Around the time he was developing the lyrics to "Get Back", McCartney satirized the "Rivers of Blood speech" by former British Cabinet minister Enoch Powell in a brief jam that has become known as the "Commonwealth Song." The lyrics included a line "You'd better get back to your Commonwealth homes." The "Commonwealth Song" had no musical resemblance to "Get Back," but gives insight into the thinking behind the song's lyrics. On 9 January the group introduced what has become known in Beatles folklore as the "No Pakistanis" version. This version is more racially charged, satirizing right wing attitudes - (we) "don't dig no Pakistanis taking all the people's jobs."

The song was further developed into what McCartney described as a "protest song," and in subsequent rehearsal takes (one of which John Lennon sings) the immigration theme is developed into a full verse. By mid-January the song had developed into three verses: The first being the "Loretta Martin" verse, the second being the "Jo-jo" verse and the third the "Pakistanis verse." Whilst heard by Beatles fans on bootleg for over a decade the lyrics to the third verse are not widely known:

"Meanwhile back at home there's nineteen Pakistanis,
Living in a council flat
Candidate for Labour tells them what the plan is,
Then he tells them where it's at"

Another version of the "Pakistanis verse," in what is claimed to be the entire song in John's handwriting, is on display in the Hard Rock Cafe in San Francisco. In this version, the Pakistani verse is:

"Meanwhile back at home too many Pakistanis,
Living in a council flat
Candidate Macmillan, tell us what your plan is,
Won't you tell us where you're at"

In an interview in Playboy magazine in 1980, Lennon described it as "...a better version of 'Lady Madonna.' You know, a potboiler rewrite."

On 23 January the group (now in Apple Studios) tried to record the song properly; bootleg recordings preserve a conversation between McCartney and Harrison between takes discussing the song, and McCartney explaining the original "protest song" concept. The recording captures the group deciding to drop the third verse largely because McCartney doesn't feel the verse is of high enough quality, although he likes the scanning of the word "Pakistani."


In line with the concept behind the "Get Back project," the idea was to record all songs live to get back to the rock and roll sound of their early work. To achieve this the band recorded multiple takes in the studio trying to perfect the performance of each song.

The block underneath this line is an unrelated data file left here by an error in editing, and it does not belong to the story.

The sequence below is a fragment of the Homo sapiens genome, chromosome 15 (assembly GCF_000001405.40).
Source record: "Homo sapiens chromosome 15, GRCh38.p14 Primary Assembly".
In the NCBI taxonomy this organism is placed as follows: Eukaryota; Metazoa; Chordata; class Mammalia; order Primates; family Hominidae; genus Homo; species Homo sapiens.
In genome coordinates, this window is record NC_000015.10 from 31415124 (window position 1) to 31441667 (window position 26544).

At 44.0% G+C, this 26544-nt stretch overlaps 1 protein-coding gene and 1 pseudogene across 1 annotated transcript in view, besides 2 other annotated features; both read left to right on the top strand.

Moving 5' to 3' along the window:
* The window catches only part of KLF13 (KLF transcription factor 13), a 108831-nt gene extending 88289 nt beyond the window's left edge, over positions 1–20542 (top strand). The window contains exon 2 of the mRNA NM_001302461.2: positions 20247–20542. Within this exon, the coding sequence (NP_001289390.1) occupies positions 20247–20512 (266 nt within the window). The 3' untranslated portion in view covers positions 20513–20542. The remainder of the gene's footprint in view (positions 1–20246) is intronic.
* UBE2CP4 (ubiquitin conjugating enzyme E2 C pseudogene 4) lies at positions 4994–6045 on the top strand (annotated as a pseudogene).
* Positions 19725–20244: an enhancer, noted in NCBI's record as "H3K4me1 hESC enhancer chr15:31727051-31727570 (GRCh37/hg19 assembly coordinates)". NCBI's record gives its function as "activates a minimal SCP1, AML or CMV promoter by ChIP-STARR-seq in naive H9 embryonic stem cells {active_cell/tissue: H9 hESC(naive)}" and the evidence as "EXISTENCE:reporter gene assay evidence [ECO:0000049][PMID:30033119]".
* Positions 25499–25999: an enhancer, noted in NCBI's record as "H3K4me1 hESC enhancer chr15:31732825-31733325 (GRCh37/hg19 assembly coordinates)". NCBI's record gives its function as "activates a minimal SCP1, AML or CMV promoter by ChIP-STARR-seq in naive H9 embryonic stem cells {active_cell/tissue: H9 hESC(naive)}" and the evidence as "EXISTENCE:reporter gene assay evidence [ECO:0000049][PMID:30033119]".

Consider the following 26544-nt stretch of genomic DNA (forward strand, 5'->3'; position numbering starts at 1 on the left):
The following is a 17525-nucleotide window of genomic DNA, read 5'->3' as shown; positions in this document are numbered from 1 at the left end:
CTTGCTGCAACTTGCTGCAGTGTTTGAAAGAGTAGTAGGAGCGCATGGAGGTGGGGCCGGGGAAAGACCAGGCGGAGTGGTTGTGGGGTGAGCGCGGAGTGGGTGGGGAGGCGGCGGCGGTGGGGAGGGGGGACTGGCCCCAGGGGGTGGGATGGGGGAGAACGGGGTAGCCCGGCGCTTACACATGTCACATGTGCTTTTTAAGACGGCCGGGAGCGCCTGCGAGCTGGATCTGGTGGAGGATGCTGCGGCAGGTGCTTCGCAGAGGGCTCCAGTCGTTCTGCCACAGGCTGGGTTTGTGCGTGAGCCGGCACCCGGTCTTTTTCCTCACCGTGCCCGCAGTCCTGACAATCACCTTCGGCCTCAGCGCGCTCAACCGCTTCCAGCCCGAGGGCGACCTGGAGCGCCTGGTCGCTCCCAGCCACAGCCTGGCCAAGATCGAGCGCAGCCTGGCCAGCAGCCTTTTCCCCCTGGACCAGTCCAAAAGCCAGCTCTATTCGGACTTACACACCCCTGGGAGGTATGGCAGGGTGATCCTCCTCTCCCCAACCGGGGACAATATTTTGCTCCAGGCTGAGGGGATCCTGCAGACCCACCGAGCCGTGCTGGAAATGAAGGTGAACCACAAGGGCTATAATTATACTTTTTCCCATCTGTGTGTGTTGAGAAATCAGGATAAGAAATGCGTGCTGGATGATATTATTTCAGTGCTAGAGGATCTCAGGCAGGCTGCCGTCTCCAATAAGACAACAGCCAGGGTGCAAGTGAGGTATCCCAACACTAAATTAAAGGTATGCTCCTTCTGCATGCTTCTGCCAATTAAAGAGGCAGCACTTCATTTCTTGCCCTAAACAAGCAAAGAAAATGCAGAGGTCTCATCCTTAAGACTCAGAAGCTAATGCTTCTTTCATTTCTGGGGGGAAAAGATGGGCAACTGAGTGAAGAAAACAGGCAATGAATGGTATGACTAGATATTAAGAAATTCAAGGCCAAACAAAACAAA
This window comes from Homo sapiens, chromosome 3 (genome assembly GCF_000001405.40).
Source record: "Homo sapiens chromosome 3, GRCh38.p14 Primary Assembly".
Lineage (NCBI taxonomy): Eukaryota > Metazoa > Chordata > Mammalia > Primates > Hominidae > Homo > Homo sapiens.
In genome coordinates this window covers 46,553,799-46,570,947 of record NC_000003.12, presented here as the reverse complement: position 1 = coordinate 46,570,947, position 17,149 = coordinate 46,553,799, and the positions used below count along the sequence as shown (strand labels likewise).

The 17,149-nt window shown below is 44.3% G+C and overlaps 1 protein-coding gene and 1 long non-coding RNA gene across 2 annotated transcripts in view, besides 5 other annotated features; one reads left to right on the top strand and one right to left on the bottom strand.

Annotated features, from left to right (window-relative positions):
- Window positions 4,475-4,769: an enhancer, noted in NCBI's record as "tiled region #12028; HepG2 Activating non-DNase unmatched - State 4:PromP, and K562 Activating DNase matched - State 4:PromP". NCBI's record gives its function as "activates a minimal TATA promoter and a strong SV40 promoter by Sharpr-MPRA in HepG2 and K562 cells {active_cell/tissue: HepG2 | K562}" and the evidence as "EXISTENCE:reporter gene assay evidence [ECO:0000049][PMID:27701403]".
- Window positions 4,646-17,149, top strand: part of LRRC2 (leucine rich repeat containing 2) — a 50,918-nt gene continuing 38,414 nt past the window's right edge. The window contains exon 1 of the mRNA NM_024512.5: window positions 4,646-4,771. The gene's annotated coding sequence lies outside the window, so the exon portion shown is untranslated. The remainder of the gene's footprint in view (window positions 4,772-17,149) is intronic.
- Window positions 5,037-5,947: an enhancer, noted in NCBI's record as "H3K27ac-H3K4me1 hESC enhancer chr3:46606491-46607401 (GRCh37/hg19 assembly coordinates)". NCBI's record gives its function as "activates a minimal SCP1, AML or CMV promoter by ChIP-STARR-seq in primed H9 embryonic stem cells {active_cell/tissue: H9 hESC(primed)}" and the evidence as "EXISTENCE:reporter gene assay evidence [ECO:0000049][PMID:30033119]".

Billy Preston joined The Beatles on the Fender Rhodes electric piano from January 22, having been recruited by Harrison partly with a view to deter bickering among The Beatles. Harrison's idea worked: when Preston was present The Beatles avoided fighting as they had during some earlier sessions. Augmented by a fifth musician, the group started to produce some tighter performances.

The Beatles recorded approximately ten takes on January 23 developing the song. On the January 27 they made a concerted effort to perfect "Get Back" by recording approximately 14 takes. By this time the song had the addition of a false ending and reprise coda, as heard on the bootlegs of the session which are widely available. After numerous takes the band jammed some old numbers and then returned to "Get Back" one last time in an attempt to record the master take. This performance (Take 11) was considered to be the best yet, it was musically tight and punchy without mistakes. For some reason though the song finishes without the restart; on the session tape George Harrison comments "we missed that end", this is the version heard on the Let It Be... Naked album.

The next day, 28 January, the group attempted to recapture the previous day's performance and recorded several new takes each including the coda. Whilst these takes were good, they didn't quite achieve the quality of the best take from the previous day.